I found God
holed up with a jayhawke in my corn crib.
They were quietly discussing Cain and knocking back mescal
like nobody's business; certainly not mine.
"He thought I was a vegetarian," said God, "brought me
three sheaves of corn then got pissed because I rejected them;
but I made his parents in my image and everyone knows
that you eat the world or the world eats you-
I ask you, friend hawke, how simple a truth is that?"
Seems Cain rose right on up, iced Abel's ass with a sharp slate;
then offered up a ribroast to granddad in an effort to keep the peace,
because of the corn. " I of course had to send him packing;
Abel was a tough old bird, too tough to tenderize."
The hawke nodded in commiseration while wiping mescal
from his blue breast with one wing.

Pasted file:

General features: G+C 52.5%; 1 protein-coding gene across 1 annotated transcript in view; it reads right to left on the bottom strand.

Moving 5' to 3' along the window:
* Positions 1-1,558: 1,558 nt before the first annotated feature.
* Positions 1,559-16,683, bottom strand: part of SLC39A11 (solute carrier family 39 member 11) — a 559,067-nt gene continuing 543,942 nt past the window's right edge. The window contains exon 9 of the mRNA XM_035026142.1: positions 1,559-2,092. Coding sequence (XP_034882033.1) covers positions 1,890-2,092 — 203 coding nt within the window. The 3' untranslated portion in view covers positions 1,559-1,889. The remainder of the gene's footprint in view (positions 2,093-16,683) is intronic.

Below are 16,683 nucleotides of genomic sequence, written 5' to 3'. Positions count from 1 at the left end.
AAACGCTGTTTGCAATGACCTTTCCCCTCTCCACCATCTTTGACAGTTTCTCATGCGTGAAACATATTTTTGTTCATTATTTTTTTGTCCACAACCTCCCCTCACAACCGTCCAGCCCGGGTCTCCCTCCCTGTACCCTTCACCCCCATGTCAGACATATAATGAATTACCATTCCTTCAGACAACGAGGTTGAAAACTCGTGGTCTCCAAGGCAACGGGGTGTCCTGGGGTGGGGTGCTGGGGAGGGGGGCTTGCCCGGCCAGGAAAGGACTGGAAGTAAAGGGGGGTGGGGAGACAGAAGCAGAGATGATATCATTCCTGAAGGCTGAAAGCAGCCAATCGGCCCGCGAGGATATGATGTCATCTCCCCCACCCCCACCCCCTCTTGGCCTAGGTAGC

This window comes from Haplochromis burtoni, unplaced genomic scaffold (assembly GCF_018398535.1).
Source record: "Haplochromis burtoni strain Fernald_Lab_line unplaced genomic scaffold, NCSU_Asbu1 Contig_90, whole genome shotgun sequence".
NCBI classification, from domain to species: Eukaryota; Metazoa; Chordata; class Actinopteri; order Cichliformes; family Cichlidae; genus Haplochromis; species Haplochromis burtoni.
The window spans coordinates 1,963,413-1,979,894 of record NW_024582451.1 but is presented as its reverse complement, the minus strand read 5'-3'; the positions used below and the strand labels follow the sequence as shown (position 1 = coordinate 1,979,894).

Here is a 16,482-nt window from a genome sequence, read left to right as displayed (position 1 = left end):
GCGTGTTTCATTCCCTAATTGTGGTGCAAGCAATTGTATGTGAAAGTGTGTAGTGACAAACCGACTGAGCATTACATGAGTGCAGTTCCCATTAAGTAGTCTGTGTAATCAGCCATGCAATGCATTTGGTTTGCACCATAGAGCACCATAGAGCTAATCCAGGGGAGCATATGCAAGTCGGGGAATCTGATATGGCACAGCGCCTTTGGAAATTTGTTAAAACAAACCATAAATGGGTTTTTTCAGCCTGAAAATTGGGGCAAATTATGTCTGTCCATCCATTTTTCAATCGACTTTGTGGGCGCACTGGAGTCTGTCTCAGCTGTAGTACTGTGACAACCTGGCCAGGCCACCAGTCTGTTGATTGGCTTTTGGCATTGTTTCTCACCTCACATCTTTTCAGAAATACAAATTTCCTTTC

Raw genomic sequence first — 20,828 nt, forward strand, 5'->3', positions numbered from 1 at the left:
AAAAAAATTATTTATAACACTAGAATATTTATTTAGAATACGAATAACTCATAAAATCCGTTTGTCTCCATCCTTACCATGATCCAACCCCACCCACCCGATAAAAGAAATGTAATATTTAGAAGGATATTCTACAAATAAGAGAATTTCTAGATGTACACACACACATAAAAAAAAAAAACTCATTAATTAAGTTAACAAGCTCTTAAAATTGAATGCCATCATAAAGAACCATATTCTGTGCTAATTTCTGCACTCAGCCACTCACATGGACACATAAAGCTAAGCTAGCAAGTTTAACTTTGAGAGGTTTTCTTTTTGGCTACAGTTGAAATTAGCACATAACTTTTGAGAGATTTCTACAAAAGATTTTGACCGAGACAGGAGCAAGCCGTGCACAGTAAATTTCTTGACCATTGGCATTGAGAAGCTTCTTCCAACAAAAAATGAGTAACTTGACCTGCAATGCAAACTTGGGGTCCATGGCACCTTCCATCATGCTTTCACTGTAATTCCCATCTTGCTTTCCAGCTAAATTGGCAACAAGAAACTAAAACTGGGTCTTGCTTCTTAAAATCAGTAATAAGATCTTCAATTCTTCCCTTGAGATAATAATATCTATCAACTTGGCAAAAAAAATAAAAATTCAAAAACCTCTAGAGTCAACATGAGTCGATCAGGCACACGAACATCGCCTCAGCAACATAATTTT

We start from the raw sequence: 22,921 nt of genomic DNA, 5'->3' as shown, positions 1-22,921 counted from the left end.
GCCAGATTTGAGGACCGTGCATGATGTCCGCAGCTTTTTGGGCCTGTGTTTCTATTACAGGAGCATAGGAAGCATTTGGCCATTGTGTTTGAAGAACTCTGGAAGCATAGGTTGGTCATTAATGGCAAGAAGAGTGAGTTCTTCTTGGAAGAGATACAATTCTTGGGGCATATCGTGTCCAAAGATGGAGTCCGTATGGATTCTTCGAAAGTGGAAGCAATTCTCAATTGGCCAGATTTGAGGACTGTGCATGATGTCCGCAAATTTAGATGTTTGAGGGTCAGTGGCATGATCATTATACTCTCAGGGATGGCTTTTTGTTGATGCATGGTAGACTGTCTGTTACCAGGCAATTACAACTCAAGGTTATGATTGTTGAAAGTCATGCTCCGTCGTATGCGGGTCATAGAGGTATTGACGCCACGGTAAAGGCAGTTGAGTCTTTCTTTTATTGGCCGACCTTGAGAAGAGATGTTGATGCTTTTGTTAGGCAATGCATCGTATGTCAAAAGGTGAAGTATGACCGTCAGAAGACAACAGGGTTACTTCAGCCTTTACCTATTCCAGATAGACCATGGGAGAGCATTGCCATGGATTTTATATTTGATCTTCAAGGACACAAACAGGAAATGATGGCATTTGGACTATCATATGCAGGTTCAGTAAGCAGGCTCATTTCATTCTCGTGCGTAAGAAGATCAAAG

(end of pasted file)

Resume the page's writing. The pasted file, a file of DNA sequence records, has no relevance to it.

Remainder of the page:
But Cain prospered anyway; built a city on corn and babble-
"But what can you do," said God, "they are only grandkids after all.
Played too much with the ravens when they were kids;
nasty birds with evil dispositions" The hawke seemed to agree,
his head tilted slightly to the left, the better to hear by.
I walked away then, never an interloper, wondering why
silence can be so goddamned loud; loud enough to wake the dead-
send them slope-footed up my back stairs to sit at my kitchen table,
we, the oldest of friends, comfortable in the weight of our skins,
listening as the stilted truth pushes through a rusty sieve.
You eat the world or the world eats you said somebody in some long ago.
And everyone knows, as God and the hawke will tell you if you ask;
We lie best when we lie to ourselves.